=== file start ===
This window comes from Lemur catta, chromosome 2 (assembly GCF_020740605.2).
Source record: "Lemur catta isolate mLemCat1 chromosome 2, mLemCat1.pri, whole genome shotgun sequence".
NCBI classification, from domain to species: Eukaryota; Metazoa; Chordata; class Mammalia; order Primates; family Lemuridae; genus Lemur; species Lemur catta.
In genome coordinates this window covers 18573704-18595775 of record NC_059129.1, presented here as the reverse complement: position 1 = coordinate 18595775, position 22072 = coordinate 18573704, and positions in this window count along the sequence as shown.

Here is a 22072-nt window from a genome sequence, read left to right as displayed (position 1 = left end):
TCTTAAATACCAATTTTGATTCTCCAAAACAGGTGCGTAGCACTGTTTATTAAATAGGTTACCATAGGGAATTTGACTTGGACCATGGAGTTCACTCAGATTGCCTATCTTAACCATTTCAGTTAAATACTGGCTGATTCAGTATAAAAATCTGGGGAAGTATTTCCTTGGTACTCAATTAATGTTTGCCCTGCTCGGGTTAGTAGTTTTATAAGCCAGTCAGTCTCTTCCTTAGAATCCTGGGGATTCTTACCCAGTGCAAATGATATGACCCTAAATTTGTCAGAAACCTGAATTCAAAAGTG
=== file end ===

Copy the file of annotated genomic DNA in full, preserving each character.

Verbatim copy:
This window comes from Lemur catta, chromosome 2 (assembly GCF_020740605.2).
Source record: "Lemur catta isolate mLemCat1 chromosome 2, mLemCat1.pri, whole genome shotgun sequence".
NCBI classification, from domain to species: Eukaryota; Metazoa; Chordata; class Mammalia; order Primates; family Lemuridae; genus Lemur; species Lemur catta.
In genome coordinates this window covers 18573704-18595775 of record NC_059129.1, presented here as the reverse complement: position 1 = coordinate 18595775, position 22072 = coordinate 18573704, and positions in this window count along the sequence as shown.

Here is a 22072-nt window from a genome sequence, read left to right as displayed (position 1 = left end):
TCTTAAATACCAATTTTGATTCTCCAAAACAGGTGCGTAGCACTGTTTATTAAATAGGTTACCATAGGGAATTTGACTTGGACCATGGAGTTCACTCAGATTGCCTATCTTAACCATTTCAGTTAAATACTGGCTGATTCAGTATAAAAATCTGGGGAAGTATTTCCTTGGTACTCAATTAATGTTTGCCCTGCTCGGGTTAGTAGTTTTATAAGCCAGTCAGTCTCTTCCTTAGAATCCTGGGGATTCTTACCCAGTGCAAATGATATGACCCTAAATTTGTCAGAAACCTGAATTCAAAAGTG